HTML email is bad and should be considered harmful.
Shout out to @sir for all the useful information on useplaintext.email
Thanks for the snark, that was really helpful and cool.
Structural semantics make digital documents easier for machines to read, which can improve accessibility and analysis (e.g. text-to-speech,search, skip to content, et).
It's a trade-off, and I think we'd be wise to avoid black-and-white thinking when discussing those trade-offs.
@christianbundy @jrswab they DO have to be. HTML gives you more than enough rope to hang yourself with, and web designers will and are hanging themselves with it - or rather, are hanging us. Plain text might have infrequent and rare issues like that - easily resolved with sufficient context - but these are _rare_. HTML is a nightmare always and already. It's thousands of times more complex.
Is this an accessibility nightmare?
(The <title> element is optional because it can be inferred from the email subject line.)
If your contention was "most HTML email clients are garbage", I'd agree with you, but you seem to be advocating a much more extreme position without any of the evidence to support your contention.
Maybe a better way of asking: HTML and plaintext are tools, where do you draw the line on which tool is best?
@christianbundy, my example was short to save blog space.
If you would see the HTML emails I get in plain text you would know what I mean.
I got an email from DHL about a shipment and it was so littered with HTML tags that I would be foolish to waste my time trying to find the information they were trying to give me. @sir
By "most of the time" I was referring to when I get HTML emails.
Sure, but that's because you're rendering an HTML email as plaintext. This is why Mutt has mailcap configs, right?
I'd love to discuss where to draw the line on when we should use plaintext vs HTML, but this feels like "my text editor doesn't render SVG files correctly so SVG files are bad" or something silly.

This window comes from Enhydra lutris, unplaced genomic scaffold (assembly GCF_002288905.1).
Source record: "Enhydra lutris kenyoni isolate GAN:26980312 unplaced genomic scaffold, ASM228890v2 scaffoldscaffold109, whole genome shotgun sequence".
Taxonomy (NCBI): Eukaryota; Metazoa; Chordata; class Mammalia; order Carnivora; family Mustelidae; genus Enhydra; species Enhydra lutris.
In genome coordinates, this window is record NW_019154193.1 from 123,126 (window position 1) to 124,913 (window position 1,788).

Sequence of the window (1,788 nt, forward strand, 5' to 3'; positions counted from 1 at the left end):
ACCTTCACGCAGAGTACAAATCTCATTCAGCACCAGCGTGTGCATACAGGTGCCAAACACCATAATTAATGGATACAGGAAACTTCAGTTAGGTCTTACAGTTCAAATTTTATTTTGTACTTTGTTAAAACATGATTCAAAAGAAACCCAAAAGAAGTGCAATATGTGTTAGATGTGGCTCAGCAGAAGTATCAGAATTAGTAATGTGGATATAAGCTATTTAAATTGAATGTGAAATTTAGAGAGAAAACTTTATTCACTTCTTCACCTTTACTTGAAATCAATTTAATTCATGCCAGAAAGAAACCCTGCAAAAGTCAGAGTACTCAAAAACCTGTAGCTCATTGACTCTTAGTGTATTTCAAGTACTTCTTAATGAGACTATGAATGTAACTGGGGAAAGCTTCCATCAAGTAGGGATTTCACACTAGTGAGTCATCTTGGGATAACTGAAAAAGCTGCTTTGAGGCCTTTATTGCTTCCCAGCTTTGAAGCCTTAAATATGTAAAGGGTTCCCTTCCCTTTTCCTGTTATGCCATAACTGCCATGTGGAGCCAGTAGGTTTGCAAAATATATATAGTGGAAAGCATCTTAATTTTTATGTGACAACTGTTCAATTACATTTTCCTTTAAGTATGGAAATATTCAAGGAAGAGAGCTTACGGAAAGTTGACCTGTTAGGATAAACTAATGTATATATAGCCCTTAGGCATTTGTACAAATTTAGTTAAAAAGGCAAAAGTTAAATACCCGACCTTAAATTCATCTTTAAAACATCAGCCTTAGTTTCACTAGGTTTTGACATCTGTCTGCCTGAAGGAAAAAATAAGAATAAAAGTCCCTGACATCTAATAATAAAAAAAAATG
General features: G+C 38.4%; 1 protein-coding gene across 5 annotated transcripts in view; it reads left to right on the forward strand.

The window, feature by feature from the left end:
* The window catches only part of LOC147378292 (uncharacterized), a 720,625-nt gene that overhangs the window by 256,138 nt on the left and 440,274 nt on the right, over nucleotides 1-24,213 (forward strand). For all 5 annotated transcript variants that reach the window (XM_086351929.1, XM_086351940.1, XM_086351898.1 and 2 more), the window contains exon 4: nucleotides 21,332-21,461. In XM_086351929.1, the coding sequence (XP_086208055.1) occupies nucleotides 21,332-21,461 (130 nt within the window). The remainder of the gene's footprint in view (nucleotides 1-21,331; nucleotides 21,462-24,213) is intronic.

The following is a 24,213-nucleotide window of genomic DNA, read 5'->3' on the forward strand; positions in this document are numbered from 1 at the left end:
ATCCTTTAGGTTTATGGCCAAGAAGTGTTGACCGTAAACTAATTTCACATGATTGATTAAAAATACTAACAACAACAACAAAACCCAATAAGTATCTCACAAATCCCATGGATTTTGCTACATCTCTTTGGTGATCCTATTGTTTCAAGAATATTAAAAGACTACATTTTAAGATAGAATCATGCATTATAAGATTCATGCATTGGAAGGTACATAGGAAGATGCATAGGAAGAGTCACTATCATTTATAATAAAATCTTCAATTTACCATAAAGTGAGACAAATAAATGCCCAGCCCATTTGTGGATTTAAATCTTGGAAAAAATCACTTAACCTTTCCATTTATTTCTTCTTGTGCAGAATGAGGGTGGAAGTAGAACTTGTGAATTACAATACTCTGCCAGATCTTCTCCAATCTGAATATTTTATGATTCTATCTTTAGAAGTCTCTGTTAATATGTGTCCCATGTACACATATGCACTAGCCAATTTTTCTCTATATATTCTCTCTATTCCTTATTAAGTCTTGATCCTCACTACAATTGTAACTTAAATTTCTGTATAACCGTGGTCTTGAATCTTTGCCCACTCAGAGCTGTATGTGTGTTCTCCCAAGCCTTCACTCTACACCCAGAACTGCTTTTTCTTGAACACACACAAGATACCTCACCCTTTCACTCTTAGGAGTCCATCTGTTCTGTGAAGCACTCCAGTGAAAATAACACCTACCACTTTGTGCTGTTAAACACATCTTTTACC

I understand that you like HTML websites and plaintext emails, but *why*? If you prefer plaintext because bad HTML emails exist, then you should also prefer plaintext websites.
Btw, I've already seen:
> "But if plaintext is so good, why is this page written in HTML?"
> This is a reference document, not an email, you twit.
Unfortunately this doesn't clarify the difference to me. They're both digital documents, and it's unclear why "it's a reference document though" moves us from plaintext to HTML.
If I send an email that's meant to be referenced later, am I supposed to use HTML rather than plaintext? I'm not trying to be a dick, I'm really confused.
Do forgive me for not verbalizing this very well. I don't mean to say that just because I choose to use a mail client that shows me the source of the HTML that I want it banned.
I'm just advocating that we stop trying to make email do more than it was intended. Email is a messaging service. Complicating it with web elements in beyond it's scope.
It's just my opinion that keeping email to plain text simplifies the service for everyone.
I agree that HTML is a bad fit for messages like "let's have lunch at noon", but emails like "here's what you need to know about your health insurance" are much easier to read with accessibility tools when you can do things like:
- Skim <h1>..<h6> elements
- Skip the footer / email signature
- Read the text of all links (!)
- Read tables by their columns and rows
Plaintext makes these difficult or impossible, and its accessibility doesn't really scale. Shouldn't we use a markup lang?
Yes! We should all use Markup!
It's what I use on my blog and it's very easy to add the necessary bits when composing a message or document.
I believe it would translate very well when an email needs emphasis. The quote syntax is already used in emails anyway.
@christianbundy aw gotcha, I must have misread. Sorry about that.
The social network of the future: No ads, no corporate surveillance, ethical design, and decentralization! Own your data with Mastodon!